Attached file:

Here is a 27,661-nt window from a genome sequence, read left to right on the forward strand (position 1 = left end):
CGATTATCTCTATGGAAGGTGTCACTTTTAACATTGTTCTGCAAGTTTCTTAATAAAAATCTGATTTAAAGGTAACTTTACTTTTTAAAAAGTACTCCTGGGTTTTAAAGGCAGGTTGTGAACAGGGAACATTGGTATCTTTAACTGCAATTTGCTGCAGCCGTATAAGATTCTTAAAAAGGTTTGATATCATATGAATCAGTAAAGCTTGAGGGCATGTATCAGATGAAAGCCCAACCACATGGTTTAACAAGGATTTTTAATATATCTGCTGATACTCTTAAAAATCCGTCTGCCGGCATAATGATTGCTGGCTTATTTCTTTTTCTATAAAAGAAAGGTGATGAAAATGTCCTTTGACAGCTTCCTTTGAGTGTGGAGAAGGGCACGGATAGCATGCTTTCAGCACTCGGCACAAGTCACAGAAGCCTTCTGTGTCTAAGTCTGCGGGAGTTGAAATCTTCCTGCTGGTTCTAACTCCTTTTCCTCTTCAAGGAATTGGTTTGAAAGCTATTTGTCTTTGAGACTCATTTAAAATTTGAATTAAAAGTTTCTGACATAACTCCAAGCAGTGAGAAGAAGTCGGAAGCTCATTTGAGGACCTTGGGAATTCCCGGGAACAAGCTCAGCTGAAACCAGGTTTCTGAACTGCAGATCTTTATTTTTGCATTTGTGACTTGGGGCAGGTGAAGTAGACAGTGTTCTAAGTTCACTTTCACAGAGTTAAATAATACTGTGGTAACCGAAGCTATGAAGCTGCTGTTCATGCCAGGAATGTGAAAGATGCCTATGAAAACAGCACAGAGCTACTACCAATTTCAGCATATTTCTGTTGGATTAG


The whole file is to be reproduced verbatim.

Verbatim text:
Here is a 27,661-nt window from a genome sequence, read left to right on the forward strand (position 1 = left end):
CGATTATCTCTATGGAAGGTGTCACTTTTAACATTGTTCTGCAAGTTTCTTAATAAAAATCTGATTTAAAGGTAACTTTACTTTTTAAAAAGTACTCCTGGGTTTTAAAGGCAGGTTGTGAACAGGGAACATTGGTATCTTTAACTGCAATTTGCTGCAGCCGTATAAGATTCTTAAAAAGGTTTGATATCATATGAATCAGTAAAGCTTGAGGGCATGTATCAGATGAAAGCCCAACCACATGGTTTAACAAGGATTTTTAATATATCTGCTGATACTCTTAAAAATCCGTCTGCCGGCATAATGATTGCTGGCTTATTTCTTTTTCTATAAAAGAAAGGTGATGAAAATGTCCTTTGACAGCTTCCTTTGAGTGTGGAGAAGGGCACGGATAGCATGCTTTCAGCACTCGGCACAAGTCACAGAAGCCTTCTGTGTCTAAGTCTGCGGGAGTTGAAATCTTCCTGCTGGTTCTAACTCCTTTTCCTCTTCAAGGAATTGGTTTGAAAGCTATTTGTCTTTGAGACTCATTTAAAATTTGAATTAAAAGTTTCTGACATAACTCCAAGCAGTGAGAAGAAGTCGGAAGCTCATTTGAGGACCTTGGGAATTCCCGGGAACAAGCTCAGCTGAAACCAGGTTTCTGAACTGCAGATCTTTATTTTTGCATTTGTGACTTGGGGCAGGTGAAGTAGACAGTGTTCTAAGTTCACTTTCACAGAGTTAAATAATACTGTGGTAACCGAAGCTATGAAGCTGCTGTTCATGCCAGGAATGTGAAAGATGCCTATGAAAACAGCACAGAGCTACTACCAATTTCAGCATATTTCTGTTGGATTAG